Five years later, however, the evidence suggests that the treaty’s verification and compliance regime is up to the task. Take, for instance, the August 2000 explosions that sunk the Russian submarine, the Kursk, in the Baltic Sea. Seismic monitoring stations clearly identified two explosions: one small precursor explosion, followed by a much larger blast 135 seconds later. The second explosion, estimated to be 250 times more powerful than the first, was determined to be equivalent to five tons of TNT. By comparison, the smallest yield for a U.S. nuclear test was the July 1962 test of a shoulder-fired tactical nuclear weapon with a yield of 18 tons, while the smallest of India’s 1998 nuclear tests was claimed to have a yield of 0.2 kilotons, 40 times stronger than the Kursk explosion.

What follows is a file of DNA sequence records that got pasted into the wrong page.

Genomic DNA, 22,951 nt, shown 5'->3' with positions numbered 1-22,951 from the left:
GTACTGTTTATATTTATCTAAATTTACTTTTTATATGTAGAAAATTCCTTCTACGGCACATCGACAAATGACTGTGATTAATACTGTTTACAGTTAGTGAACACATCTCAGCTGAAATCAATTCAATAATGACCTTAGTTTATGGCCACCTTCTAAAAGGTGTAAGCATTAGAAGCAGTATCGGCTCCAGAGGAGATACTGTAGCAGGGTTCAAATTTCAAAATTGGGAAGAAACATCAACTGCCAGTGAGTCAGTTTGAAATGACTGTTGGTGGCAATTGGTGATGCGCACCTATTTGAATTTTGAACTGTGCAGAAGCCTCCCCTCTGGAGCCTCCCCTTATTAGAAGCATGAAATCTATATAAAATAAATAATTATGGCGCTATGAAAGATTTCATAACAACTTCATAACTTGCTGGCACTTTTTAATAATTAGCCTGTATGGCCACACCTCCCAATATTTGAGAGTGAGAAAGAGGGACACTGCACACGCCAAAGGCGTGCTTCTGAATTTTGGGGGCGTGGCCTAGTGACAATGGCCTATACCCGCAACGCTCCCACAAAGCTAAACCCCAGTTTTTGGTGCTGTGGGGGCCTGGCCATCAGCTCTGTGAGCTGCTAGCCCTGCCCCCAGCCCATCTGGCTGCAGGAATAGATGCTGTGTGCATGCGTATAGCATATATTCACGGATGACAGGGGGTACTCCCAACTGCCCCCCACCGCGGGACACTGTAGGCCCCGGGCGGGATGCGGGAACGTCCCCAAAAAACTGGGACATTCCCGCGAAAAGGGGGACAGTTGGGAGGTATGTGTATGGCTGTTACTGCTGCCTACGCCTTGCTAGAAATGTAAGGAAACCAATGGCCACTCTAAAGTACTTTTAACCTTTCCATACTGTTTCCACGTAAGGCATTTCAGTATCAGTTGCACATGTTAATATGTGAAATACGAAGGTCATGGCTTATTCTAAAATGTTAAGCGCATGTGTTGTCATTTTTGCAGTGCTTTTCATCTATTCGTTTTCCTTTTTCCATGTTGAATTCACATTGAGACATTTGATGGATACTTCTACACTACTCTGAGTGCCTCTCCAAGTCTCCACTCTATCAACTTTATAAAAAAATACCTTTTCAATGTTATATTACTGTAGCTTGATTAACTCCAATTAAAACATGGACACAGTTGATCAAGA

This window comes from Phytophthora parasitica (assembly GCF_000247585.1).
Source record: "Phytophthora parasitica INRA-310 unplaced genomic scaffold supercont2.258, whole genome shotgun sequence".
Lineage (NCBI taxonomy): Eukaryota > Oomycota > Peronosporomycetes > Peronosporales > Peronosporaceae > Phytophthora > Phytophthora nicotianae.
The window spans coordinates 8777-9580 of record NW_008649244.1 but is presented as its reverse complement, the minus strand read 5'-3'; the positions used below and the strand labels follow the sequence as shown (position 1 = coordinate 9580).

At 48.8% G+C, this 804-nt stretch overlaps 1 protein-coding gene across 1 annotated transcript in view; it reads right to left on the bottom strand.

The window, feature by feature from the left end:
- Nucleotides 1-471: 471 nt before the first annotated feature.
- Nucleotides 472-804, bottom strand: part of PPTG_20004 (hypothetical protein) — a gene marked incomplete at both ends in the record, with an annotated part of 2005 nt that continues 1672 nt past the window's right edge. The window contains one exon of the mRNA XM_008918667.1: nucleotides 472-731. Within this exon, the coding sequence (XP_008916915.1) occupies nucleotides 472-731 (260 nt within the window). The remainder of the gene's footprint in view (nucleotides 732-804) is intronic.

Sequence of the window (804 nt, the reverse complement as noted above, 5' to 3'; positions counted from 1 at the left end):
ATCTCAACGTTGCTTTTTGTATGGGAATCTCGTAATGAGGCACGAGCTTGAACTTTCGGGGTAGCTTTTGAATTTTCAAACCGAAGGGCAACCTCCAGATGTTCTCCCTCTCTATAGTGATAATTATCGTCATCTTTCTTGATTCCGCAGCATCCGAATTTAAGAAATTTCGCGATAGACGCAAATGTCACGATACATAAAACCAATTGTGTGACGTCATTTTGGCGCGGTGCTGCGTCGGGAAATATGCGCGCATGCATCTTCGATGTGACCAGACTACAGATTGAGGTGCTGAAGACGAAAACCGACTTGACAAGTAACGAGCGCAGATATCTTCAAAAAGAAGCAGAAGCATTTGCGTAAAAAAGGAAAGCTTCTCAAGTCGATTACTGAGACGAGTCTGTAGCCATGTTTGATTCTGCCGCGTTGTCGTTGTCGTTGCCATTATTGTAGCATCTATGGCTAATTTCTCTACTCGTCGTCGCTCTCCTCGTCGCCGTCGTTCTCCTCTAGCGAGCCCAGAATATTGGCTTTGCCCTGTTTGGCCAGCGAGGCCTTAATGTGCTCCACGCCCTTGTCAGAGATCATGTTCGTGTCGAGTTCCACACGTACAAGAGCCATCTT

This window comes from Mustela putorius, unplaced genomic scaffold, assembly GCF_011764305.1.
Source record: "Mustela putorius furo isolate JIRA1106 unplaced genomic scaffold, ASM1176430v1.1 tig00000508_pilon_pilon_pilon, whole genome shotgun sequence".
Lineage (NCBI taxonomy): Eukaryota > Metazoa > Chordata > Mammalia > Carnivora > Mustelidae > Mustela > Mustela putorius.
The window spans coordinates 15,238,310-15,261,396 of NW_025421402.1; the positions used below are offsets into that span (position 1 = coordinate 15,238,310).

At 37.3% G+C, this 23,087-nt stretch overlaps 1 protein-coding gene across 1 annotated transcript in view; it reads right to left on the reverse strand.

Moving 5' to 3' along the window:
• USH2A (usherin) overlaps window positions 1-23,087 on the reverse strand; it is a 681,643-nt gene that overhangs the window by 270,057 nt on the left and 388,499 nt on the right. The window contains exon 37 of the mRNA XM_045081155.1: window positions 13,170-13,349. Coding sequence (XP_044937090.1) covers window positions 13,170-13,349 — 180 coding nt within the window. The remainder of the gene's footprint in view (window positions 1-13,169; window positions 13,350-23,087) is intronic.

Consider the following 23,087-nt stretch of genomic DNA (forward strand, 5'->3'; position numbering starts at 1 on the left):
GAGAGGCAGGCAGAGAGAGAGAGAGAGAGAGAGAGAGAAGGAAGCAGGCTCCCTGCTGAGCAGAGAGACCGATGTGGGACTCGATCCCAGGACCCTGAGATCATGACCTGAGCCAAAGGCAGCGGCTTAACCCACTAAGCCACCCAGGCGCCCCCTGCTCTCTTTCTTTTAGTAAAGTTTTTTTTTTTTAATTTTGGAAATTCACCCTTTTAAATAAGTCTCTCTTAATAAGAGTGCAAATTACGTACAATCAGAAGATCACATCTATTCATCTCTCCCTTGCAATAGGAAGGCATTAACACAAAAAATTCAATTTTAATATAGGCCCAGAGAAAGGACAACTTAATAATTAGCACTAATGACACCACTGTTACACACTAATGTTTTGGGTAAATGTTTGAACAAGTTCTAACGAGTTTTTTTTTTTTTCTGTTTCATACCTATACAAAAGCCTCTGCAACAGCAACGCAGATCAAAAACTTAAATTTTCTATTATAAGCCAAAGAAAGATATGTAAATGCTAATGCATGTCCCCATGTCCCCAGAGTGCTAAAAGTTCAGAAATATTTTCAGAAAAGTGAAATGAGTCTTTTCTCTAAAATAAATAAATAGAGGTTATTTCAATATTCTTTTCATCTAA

The treaty’s monitoring system has also been helpful in evaluating two high-profile explosions in North Korea: the April 2004 railcar explosion and last month’s explosion in the North Korean mountains. The Comprehensive Test Ban Treaty Organization (CTBTO) reportedly used data collected by the International Monitoring System (IMS) to correct inaccuracies in North Korean statements about the railcar explosion, while reports indicate that IMS monitoring data helped determine that last month’s explosion was not a nuclear test.